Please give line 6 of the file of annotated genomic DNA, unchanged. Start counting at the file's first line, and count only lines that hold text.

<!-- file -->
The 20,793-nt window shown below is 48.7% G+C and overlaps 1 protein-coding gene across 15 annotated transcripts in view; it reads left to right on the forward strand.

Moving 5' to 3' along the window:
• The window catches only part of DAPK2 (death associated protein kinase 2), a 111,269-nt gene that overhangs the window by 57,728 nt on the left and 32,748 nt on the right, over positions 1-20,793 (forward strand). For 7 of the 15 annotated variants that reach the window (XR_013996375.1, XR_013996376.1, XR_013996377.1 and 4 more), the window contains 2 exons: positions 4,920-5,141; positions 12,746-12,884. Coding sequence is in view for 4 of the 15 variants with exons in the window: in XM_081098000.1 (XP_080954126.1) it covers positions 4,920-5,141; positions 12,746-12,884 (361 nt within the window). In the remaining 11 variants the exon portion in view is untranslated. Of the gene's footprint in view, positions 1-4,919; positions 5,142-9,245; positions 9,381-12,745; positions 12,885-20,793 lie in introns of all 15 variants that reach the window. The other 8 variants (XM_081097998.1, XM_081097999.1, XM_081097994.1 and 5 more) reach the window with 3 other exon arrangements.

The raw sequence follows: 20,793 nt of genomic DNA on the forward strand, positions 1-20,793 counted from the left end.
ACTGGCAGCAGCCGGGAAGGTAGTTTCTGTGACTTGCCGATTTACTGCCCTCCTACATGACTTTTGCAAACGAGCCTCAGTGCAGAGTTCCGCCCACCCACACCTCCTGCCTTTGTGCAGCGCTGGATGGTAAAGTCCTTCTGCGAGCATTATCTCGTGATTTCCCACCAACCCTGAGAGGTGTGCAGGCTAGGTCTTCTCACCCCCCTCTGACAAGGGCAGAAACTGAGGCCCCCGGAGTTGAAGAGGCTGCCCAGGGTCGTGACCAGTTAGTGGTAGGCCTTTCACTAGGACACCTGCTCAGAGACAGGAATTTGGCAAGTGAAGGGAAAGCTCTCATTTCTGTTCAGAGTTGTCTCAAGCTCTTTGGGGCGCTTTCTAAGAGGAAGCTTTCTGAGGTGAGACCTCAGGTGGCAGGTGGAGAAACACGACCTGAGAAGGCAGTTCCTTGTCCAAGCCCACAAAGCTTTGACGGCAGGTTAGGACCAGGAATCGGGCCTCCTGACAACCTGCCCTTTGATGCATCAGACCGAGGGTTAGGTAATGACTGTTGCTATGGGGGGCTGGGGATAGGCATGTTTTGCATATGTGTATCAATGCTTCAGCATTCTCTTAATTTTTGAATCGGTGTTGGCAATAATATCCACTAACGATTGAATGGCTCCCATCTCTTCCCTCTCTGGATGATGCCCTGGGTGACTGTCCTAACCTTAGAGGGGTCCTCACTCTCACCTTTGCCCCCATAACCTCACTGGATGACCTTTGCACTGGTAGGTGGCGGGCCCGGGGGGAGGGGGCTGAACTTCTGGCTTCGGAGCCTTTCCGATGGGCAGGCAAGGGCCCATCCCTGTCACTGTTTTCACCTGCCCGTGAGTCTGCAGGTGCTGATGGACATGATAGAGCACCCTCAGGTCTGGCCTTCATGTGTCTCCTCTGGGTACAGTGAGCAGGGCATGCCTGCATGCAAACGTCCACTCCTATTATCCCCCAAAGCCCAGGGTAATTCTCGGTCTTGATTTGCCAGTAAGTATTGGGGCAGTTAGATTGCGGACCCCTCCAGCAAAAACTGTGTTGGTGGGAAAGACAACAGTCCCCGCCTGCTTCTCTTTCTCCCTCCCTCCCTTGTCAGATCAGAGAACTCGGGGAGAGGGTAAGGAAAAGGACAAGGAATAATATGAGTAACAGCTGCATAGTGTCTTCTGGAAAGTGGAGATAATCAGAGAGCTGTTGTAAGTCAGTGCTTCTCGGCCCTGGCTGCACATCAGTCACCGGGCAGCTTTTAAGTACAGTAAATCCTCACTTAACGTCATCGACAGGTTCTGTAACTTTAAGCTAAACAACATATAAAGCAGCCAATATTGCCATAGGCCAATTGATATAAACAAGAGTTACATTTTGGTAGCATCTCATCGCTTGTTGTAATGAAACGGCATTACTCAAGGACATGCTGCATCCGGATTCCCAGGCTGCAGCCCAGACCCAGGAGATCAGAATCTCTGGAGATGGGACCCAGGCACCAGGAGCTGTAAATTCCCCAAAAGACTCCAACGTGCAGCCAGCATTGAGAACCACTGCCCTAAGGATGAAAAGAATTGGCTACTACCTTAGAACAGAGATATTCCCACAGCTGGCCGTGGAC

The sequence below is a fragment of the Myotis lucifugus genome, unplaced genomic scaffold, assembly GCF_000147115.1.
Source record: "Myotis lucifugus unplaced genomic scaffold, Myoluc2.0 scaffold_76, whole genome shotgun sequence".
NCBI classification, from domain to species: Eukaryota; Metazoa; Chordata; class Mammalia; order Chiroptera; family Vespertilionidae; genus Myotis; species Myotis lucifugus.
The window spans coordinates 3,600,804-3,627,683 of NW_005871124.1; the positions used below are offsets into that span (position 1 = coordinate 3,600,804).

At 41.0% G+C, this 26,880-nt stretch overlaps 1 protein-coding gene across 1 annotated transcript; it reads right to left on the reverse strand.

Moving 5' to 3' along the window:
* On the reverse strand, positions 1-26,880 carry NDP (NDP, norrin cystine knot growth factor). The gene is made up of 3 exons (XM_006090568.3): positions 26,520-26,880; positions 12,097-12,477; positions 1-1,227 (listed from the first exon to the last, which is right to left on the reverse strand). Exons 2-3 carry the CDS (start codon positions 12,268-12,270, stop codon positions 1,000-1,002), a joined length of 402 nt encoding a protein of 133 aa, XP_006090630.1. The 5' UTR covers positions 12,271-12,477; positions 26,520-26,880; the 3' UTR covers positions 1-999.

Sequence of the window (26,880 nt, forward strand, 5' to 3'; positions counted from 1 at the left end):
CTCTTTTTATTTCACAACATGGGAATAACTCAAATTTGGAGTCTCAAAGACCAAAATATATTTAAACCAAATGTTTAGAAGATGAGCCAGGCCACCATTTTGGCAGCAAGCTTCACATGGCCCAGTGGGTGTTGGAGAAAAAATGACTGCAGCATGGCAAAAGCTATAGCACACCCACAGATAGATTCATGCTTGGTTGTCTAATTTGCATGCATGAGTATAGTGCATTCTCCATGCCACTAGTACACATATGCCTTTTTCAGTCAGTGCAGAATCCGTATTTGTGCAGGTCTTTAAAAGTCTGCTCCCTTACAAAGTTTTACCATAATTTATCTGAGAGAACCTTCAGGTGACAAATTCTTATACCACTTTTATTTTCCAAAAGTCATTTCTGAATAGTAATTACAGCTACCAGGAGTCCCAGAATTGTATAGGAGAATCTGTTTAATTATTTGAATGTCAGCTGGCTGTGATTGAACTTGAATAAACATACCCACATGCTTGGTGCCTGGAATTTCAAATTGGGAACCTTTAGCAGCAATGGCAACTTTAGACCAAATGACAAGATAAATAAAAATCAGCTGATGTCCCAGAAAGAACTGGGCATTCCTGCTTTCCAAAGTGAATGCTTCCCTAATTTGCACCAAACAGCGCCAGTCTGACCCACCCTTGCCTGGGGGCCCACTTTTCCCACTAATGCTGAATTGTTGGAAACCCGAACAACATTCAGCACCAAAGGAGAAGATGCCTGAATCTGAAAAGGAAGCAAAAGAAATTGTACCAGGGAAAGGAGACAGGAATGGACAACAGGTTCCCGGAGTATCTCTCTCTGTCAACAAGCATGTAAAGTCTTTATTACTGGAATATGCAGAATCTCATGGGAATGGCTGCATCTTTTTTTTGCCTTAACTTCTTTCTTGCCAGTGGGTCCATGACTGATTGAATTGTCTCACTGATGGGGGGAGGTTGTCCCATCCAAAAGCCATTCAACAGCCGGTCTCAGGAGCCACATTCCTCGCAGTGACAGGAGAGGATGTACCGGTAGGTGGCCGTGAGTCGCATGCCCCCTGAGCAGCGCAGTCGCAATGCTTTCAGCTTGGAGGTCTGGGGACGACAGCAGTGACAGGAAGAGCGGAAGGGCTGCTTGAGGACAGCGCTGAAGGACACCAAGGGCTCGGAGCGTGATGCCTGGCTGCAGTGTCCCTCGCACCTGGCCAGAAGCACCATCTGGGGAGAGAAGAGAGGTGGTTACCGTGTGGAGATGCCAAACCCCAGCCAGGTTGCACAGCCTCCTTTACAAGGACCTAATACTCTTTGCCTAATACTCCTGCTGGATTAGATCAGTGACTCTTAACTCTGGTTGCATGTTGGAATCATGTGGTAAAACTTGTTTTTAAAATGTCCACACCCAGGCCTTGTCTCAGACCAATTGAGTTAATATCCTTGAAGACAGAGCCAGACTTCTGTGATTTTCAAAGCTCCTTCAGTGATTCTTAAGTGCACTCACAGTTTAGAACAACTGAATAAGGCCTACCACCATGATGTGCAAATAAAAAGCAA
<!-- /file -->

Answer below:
The sequence below is a fragment of the Myotis lucifugus genome, unplaced genomic scaffold, assembly GCF_000147115.1.